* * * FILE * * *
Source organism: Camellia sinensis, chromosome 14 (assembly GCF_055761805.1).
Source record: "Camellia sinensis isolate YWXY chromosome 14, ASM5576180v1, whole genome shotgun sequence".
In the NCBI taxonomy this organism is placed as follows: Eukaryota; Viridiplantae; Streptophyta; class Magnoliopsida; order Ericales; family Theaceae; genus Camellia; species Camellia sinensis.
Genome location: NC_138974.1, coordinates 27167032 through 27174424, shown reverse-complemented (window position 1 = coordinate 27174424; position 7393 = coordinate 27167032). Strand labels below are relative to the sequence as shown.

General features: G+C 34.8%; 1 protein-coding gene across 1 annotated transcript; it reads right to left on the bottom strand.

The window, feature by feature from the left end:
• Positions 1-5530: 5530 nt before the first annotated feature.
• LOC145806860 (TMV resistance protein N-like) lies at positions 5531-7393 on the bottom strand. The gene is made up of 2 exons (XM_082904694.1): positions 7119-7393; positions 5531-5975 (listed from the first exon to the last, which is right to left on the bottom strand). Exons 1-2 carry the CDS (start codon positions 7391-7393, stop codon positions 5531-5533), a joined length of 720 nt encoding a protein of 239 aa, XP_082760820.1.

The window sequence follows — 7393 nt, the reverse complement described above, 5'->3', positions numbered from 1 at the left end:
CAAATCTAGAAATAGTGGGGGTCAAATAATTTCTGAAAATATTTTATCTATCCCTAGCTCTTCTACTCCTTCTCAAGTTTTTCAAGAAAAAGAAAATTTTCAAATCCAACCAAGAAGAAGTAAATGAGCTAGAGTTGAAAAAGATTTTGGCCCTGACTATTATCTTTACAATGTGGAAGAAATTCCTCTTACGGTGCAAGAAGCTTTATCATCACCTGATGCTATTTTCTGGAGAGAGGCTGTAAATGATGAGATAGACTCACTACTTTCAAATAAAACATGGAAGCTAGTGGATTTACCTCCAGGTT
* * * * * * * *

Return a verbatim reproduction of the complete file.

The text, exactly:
Source organism: Camellia sinensis, chromosome 14 (assembly GCF_055761805.1).
Source record: "Camellia sinensis isolate YWXY chromosome 14, ASM5576180v1, whole genome shotgun sequence".
In the NCBI taxonomy this organism is placed as follows: Eukaryota; Viridiplantae; Streptophyta; class Magnoliopsida; order Ericales; family Theaceae; genus Camellia; species Camellia sinensis.
Genome location: NC_138974.1, coordinates 27167032 through 27174424, shown reverse-complemented (window position 1 = coordinate 27174424; position 7393 = coordinate 27167032). Strand labels below are relative to the sequence as shown.

General features: G+C 34.8%; 1 protein-coding gene across 1 annotated transcript; it reads right to left on the bottom strand.

The window, feature by feature from the left end:
• Positions 1-5530: 5530 nt before the first annotated feature.
• LOC145806860 (TMV resistance protein N-like) lies at positions 5531-7393 on the bottom strand. The gene is made up of 2 exons (XM_082904694.1): positions 7119-7393; positions 5531-5975 (listed from the first exon to the last, which is right to left on the bottom strand). Exons 1-2 carry the CDS (start codon positions 7391-7393, stop codon positions 5531-5533), a joined length of 720 nt encoding a protein of 239 aa, XP_082760820.1.

The window sequence follows — 7393 nt, the reverse complement described above, 5'->3', positions numbered from 1 at the left end:
CAAATCTAGAAATAGTGGGGGTCAAATAATTTCTGAAAATATTTTATCTATCCCTAGCTCTTCTACTCCTTCTCAAGTTTTTCAAGAAAAAGAAAATTTTCAAATCCAACCAAGAAGAAGTAAATGAGCTAGAGTTGAAAAAGATTTTGGCCCTGACTATTATCTTTACAATGTGGAAGAAATTCCTCTTACGGTGCAAGAAGCTTTATCATCACCTGATGCTATTTTCTGGAGAGAGGCTGTAAATGATGAGATAGACTCACTACTTTCAAATAAAACATGGAAGCTAGTGGATTTACCTCCAGGTT